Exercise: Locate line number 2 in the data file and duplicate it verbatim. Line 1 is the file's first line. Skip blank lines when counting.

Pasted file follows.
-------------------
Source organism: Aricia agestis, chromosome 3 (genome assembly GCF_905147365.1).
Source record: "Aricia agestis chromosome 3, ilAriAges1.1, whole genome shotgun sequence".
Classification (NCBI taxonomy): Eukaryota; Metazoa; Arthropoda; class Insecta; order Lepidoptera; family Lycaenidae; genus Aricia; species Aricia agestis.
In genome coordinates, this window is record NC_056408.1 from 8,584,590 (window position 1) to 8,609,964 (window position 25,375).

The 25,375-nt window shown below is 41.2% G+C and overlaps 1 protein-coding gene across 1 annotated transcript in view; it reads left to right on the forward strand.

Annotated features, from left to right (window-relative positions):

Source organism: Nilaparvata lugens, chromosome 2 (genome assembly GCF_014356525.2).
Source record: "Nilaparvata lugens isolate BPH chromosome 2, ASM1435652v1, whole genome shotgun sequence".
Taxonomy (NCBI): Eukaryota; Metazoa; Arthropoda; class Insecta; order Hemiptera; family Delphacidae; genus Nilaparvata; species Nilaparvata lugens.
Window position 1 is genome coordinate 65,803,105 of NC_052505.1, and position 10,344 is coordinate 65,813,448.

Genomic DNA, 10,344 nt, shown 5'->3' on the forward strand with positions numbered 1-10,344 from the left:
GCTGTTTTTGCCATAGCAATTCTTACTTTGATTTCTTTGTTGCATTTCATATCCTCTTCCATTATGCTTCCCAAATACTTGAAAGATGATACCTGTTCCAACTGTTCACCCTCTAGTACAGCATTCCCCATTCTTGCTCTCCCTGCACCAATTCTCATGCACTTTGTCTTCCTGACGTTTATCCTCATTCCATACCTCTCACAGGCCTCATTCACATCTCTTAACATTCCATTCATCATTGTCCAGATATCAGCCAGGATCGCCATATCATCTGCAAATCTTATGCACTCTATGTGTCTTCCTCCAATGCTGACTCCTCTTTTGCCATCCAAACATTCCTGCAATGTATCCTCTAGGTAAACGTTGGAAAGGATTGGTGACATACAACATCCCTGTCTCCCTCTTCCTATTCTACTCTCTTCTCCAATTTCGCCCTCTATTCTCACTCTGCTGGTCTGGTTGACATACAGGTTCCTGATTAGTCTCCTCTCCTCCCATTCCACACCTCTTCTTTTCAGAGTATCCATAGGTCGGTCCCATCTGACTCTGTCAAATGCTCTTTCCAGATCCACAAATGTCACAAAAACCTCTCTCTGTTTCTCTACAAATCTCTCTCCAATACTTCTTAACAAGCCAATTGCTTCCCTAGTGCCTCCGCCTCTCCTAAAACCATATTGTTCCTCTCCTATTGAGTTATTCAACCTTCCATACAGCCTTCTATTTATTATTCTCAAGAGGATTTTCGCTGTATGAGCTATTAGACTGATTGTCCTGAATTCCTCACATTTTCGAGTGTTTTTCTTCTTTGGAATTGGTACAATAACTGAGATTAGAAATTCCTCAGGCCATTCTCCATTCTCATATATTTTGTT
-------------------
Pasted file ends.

Source record: "Aricia agestis chromosome 3, ilAriAges1.1, whole genome shotgun sequence".